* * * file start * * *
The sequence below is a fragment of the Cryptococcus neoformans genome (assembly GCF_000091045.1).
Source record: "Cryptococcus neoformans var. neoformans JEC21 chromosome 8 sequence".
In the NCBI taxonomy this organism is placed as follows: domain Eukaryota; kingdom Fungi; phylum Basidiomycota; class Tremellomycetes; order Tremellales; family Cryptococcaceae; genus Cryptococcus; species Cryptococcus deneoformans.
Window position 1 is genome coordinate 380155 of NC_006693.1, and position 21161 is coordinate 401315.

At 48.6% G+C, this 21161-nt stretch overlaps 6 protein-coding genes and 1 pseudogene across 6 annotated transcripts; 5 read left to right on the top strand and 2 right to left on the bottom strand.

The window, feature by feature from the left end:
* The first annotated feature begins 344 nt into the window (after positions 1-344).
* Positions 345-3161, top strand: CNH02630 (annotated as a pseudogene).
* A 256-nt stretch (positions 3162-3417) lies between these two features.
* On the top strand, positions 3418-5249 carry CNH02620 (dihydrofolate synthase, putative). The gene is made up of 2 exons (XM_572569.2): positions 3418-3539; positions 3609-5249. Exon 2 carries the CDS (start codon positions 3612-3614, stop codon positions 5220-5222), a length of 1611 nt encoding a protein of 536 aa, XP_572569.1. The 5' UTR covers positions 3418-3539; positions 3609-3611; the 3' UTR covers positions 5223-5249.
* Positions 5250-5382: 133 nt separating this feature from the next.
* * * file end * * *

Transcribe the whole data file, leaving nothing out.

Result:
The sequence below is a fragment of the Cryptococcus neoformans genome (assembly GCF_000091045.1).
Source record: "Cryptococcus neoformans var. neoformans JEC21 chromosome 8 sequence".
In the NCBI taxonomy this organism is placed as follows: domain Eukaryota; kingdom Fungi; phylum Basidiomycota; class Tremellomycetes; order Tremellales; family Cryptococcaceae; genus Cryptococcus; species Cryptococcus deneoformans.
Window position 1 is genome coordinate 380155 of NC_006693.1, and position 21161 is coordinate 401315.

At 48.6% G+C, this 21161-nt stretch overlaps 6 protein-coding genes and 1 pseudogene across 6 annotated transcripts; 5 read left to right on the top strand and 2 right to left on the bottom strand.

The window, feature by feature from the left end:
* The first annotated feature begins 344 nt into the window (after positions 1-344).
* Positions 345-3161, top strand: CNH02630 (annotated as a pseudogene).
* A 256-nt stretch (positions 3162-3417) lies between these two features.
* On the top strand, positions 3418-5249 carry CNH02620 (dihydrofolate synthase, putative). The gene is made up of 2 exons (XM_572569.2): positions 3418-3539; positions 3609-5249. Exon 2 carries the CDS (start codon positions 3612-3614, stop codon positions 5220-5222), a length of 1611 nt encoding a protein of 536 aa, XP_572569.1. The 5' UTR covers positions 3418-3539; positions 3609-3611; the 3' UTR covers positions 5223-5249.
* Positions 5250-5382: 133 nt separating this feature from the next.